After current supplies run out, Vatican City will no longer sell any single use plastic items in its territory
As the world contintes to struggle to find a meaningful response to the overwhelming issue of plastic waste, The Vatican City has made steps to reduce its own footprint. It will no longer sell single use plastic as soon as its current supplies run out, well ahead of the European Union's deadline of 2021.
While it may be easy to think of the Vatican City as only a drop in the ocean given its size - less than a thousand residents, it neverthless has thousands of employees and countless visitors, producing 1,000 tons of refuse a year.
We have been making an effort to sort as much (plastic) as possible, and the state has limited all sales of single-use plastic,”said Rafael Ignacio Tornini, head of the department handling Vatican City State’s gardens and waste collection.
The ban includes common items such as single-use plastic include bags, water bottles, cutlery, straws and balloons. The top five single-use plastic items polluting European shores are cigarette butts, bottles and caps, food packaging, cotton swab sticks and wet wipes, according to research in 2016 by the European Commission.
Individuals are expected to place recyclable items in the correct bins or curbside dumpsters, while the department handles door-to-door pickup of organic waste and cooking oil After food waste collection began five months ago, he said, the amount of total unrecycled waste has dropped by 12 to 13 percent each month.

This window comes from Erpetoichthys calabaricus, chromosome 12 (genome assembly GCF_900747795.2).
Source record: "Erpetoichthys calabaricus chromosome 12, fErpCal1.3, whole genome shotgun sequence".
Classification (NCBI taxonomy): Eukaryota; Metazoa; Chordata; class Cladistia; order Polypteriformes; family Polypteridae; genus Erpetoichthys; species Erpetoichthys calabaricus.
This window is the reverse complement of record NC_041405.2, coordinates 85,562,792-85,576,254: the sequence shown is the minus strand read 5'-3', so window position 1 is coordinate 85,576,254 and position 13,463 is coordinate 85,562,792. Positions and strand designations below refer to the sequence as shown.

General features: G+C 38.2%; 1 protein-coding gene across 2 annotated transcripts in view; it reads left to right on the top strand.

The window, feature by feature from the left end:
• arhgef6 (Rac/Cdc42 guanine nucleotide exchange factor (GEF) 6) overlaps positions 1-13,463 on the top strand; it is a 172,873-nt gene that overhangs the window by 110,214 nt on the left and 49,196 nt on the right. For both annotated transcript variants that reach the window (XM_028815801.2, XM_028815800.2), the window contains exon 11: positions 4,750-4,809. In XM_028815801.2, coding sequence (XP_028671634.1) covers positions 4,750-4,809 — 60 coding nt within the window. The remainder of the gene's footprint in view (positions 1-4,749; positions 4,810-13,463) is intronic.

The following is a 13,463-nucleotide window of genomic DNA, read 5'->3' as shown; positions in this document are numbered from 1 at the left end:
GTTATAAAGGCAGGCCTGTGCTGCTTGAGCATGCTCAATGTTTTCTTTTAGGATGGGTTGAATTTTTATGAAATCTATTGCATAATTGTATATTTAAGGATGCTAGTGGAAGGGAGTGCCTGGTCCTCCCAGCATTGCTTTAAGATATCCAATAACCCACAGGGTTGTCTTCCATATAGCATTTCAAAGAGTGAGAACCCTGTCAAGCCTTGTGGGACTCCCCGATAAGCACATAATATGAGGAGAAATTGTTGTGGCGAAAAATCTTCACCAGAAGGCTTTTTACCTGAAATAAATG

The Vatican has been improving its eco-friendliness for some time now, most notably when it installed a solar power system on the roof of the Paul VI audience hall in 2008. It also started a recycling program in 2008, of which 55% of its municipal solid waste is now being properly sorted and recycled through a private contractor in Italy according to Tornini. Their goal, he said, is to reach EU standards of recycling 70-75 percent of regular wasteage.
In an effort to better recycle what tourists leave behind, Tornini said, “we have been able to collect about 22 lbs. (10 kg) of plastic a day” from containers under the colonnade of St. Peter’s Square. He said they have had great success in recycling up to 98 percent of waste brought to its “eco-station” that handles “special” waste like batteries, tires, expired pharmaceuticals and other hazardous refuse.
Despite all the recycling programs and equipment put into place, what Tornini belives that what was really needed was a change in mentality. “We took to heart the Holy Father’s guidelines in ‘Laudato Si’.’ Our common home needs safeguarding, and if it doesn’t start with us, what good is that?.”Republished from Catholic News Service. Original story here